Chuan Zhi Shakya
Distractions often pose the greatest obstacle to meditation.
Perhaps it's because that, as a group, Zen practitioners tend to be scientifically
oriented: the distractions which most affect us are those fascinating new theories
that connect religion to science, particularly as regards creation. Counting the
breath from one to ten and then starting again lacks a certain panache - compared
to pondering the age of the universe!
Recently, Space Daily ran a news story
about a group of cosmologists in England who proclaimed (gasp!) that the universe
is not 13 billion years old as we had thought, but is likely 14 billion years
old! The long engaging article is intended to convince the reader that this is
indeed something of significance
something that needs to be considered
So we muse
14 billion years and not 13 billion years
as we had thought. That's a considerable difference, 13 to 14. The immensity of
the numbers eludes us. If someone were to tell us the time and costs involved
in making a planned drive from Anchorage, Alaska to San Diego, California, and
then stopped to correct his destination, saying, "No
I'm all wrong.
It's actually Chula Vista, California, a few miles south of San Diego," we'd
think this a bit absurd.
There's a practicality involved, one that we can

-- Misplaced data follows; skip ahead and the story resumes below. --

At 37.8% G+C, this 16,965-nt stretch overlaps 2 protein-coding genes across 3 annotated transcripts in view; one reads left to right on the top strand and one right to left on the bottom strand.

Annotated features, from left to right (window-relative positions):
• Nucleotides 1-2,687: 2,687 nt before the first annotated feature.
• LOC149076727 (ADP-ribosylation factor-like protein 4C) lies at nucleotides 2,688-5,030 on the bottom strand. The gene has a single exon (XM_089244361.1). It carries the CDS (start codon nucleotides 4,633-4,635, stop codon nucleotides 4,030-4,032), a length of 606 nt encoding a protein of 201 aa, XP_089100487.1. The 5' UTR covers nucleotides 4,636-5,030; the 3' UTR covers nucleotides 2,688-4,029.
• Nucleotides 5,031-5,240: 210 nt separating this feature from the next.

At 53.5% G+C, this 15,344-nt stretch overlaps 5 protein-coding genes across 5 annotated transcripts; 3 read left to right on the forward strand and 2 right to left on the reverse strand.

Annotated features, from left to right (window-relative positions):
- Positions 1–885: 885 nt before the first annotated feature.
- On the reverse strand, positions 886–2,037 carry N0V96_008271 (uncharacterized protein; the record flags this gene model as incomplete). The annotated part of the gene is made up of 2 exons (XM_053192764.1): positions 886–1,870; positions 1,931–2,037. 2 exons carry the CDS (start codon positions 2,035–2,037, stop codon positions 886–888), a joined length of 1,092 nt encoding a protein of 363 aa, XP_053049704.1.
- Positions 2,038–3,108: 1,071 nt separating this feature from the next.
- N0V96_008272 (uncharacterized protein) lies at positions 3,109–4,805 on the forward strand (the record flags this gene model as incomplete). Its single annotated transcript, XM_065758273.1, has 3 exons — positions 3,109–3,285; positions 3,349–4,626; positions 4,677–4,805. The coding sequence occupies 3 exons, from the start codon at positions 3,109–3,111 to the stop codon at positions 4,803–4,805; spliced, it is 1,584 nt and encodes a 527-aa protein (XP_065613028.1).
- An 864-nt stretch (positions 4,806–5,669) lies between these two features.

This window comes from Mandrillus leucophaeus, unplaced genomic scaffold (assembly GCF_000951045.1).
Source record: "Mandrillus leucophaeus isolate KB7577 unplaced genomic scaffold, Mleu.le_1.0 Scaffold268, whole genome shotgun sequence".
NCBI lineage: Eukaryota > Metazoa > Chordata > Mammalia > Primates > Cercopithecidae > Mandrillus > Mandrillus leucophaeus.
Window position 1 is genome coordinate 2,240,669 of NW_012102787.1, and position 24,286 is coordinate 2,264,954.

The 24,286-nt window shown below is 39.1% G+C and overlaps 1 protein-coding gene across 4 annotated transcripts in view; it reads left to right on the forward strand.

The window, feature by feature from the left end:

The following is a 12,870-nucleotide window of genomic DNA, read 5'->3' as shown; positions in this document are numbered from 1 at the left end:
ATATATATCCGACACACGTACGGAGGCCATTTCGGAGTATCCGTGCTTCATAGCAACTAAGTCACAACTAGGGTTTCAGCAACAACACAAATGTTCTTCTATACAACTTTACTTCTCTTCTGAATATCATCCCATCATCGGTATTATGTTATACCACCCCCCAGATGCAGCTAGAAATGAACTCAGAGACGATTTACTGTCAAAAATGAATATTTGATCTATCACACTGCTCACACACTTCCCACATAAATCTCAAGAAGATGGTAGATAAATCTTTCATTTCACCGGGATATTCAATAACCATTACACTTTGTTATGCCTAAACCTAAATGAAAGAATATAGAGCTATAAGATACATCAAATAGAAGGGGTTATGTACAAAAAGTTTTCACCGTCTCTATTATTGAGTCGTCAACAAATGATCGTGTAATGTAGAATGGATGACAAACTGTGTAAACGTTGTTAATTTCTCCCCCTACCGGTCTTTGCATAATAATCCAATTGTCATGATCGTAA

relate to in our own lives, a sense of judgment and discrimination as to significant
and insignificant, a proportionate comparison. When we can't make such a comparative
judgment, the numbers soar into a stratosphere of imagination.
We become caught
in the samsaric net of phenomenology. Instead of shrugging off these engaging
topics, and leaving them to cosmologists to worry about, some of us begin to wonder
... hmm, 14 billion years old
all those protons, electrons, positrons, gluons
and intermediate vector bosons and all those pi-mesons in my body are14 billion
years old, not 13 billion as I had thought as recently as yesterday. What are
these cosmologists trying to do? Confuse me? A few years ago the universe was
15 billion years old
and now 14. Frankly, I liked the 15
billion age better. It made more sense to me. And to a lot of others, too ...
And before we know it we're mired in samsaric thoughts, forgetting that the
most important sensory organ from which we have to liberate ourselves is the egotistical
mind. We can readily see how in practical terms the mind attaches itself to forms
our VCR player breaks and we get upset, our friend dies and we cry, our
bodies get sick and we get depressed or angry - but it is not so easy to see how
the mind attaches itself to ideas and other thought-forms. We create an elaborate
array of beliefs and opinions which provide a storehouse of "assets"
with which we can identify and define ourselves; and, should anyone question these
valued opinions, we revert to argument, anger, and, sometimes, violence. The ego
knows no bounds in defending its turf.
But while any object, mental or physical,
can be used as a seed for contemplation and meditation, we know that we shouldn't
form ill-considered and pointless opinions about the object of our musings. In
meditation we form connections that give us insight. We see patterns and relationships
- none of which requires an opinion. We don't have to defend our point of view,
because we don't have one. In the same way, we read sutras to contemplate their
wisdom not to argue about their meaning or value. We understand that a line
of scripture opens up many paths that may invite our contemplation. The line may